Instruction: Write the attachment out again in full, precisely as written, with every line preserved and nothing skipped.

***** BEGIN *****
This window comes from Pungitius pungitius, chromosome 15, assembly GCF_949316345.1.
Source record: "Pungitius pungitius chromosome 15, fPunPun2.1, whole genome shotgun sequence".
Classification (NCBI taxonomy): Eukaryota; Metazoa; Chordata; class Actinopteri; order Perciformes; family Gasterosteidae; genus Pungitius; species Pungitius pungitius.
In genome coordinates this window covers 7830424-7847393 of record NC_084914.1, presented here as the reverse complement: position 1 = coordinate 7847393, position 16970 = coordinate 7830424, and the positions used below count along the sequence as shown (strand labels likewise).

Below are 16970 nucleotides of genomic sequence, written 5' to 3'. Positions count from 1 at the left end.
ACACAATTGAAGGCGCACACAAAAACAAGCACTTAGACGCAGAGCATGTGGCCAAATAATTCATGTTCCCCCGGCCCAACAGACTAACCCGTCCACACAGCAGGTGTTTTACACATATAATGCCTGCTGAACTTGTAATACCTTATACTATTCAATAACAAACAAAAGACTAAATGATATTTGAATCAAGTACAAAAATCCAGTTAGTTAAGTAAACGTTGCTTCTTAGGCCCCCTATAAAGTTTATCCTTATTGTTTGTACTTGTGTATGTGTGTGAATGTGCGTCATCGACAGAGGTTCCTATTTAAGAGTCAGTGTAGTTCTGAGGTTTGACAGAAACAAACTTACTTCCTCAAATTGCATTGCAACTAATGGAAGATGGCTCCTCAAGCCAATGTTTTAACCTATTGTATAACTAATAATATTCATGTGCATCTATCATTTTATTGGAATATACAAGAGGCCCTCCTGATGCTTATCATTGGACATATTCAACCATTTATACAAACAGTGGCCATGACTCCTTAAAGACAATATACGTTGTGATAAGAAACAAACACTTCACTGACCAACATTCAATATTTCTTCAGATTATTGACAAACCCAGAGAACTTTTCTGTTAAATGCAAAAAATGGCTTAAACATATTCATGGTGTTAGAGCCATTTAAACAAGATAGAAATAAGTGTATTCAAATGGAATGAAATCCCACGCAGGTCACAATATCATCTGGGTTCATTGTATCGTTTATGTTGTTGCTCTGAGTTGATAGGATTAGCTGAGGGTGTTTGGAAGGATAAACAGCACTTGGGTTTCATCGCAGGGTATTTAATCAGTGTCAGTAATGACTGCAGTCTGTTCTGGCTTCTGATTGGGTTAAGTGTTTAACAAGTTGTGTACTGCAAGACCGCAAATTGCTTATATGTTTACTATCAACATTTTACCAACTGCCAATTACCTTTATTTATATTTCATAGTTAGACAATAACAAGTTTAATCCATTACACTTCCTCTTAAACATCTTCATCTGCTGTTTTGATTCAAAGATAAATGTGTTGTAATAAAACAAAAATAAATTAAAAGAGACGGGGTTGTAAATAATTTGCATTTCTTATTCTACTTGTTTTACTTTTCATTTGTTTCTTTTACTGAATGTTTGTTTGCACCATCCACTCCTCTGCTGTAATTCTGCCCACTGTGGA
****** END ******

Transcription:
This window comes from Pungitius pungitius, chromosome 15, assembly GCF_949316345.1.
Source record: "Pungitius pungitius chromosome 15, fPunPun2.1, whole genome shotgun sequence".
Classification (NCBI taxonomy): Eukaryota; Metazoa; Chordata; class Actinopteri; order Perciformes; family Gasterosteidae; genus Pungitius; species Pungitius pungitius.
In genome coordinates this window covers 7830424-7847393 of record NC_084914.1, presented here as the reverse complement: position 1 = coordinate 7847393, position 16970 = coordinate 7830424, and the positions used below count along the sequence as shown (strand labels likewise).

Below are 16970 nucleotides of genomic sequence, written 5' to 3'. Positions count from 1 at the left end.
ACACAATTGAAGGCGCACACAAAAACAAGCACTTAGACGCAGAGCATGTGGCCAAATAATTCATGTTCCCCCGGCCCAACAGACTAACCCGTCCACACAGCAGGTGTTTTACACATATAATGCCTGCTGAACTTGTAATACCTTATACTATTCAATAACAAACAAAAGACTAAATGATATTTGAATCAAGTACAAAAATCCAGTTAGTTAAGTAAACGTTGCTTCTTAGGCCCCCTATAAAGTTTATCCTTATTGTTTGTACTTGTGTATGTGTGTGAATGTGCGTCATCGACAGAGGTTCCTATTTAAGAGTCAGTGTAGTTCTGAGGTTTGACAGAAACAAACTTACTTCCTCAAATTGCATTGCAACTAATGGAAGATGGCTCCTCAAGCCAATGTTTTAACCTATTGTATAACTAATAATATTCATGTGCATCTATCATTTTATTGGAATATACAAGAGGCCCTCCTGATGCTTATCATTGGACATATTCAACCATTTATACAAACAGTGGCCATGACTCCTTAAAGACAATATACGTTGTGATAAGAAACAAACACTTCACTGACCAACATTCAATATTTCTTCAGATTATTGACAAACCCAGAGAACTTTTCTGTTAAATGCAAAAAATGGCTTAAACATATTCATGGTGTTAGAGCCATTTAAACAAGATAGAAATAAGTGTATTCAAATGGAATGAAATCCCACGCAGGTCACAATATCATCTGGGTTCATTGTATCGTTTATGTTGTTGCTCTGAGTTGATAGGATTAGCTGAGGGTGTTTGGAAGGATAAACAGCACTTGGGTTTCATCGCAGGGTATTTAATCAGTGTCAGTAATGACTGCAGTCTGTTCTGGCTTCTGATTGGGTTAAGTGTTTAACAAGTTGTGTACTGCAAGACCGCAAATTGCTTATATGTTTACTATCAACATTTTACCAACTGCCAATTACCTTTATTTATATTTCATAGTTAGACAATAACAAGTTTAATCCATTACACTTCCTCTTAAACATCTTCATCTGCTGTTTTGATTCAAAGATAAATGTGTTGTAATAAAACAAAAATAAATTAAAAGAGACGGGGTTGTAAATAATTTGCATTTCTTATTCTACTTGTTTTACTTTTCATTTGTTTCTTTTACTGAATGTTTGTTTGCACCATCCACTCCTCTGCTGTAATTCTGCCCACTGTGGA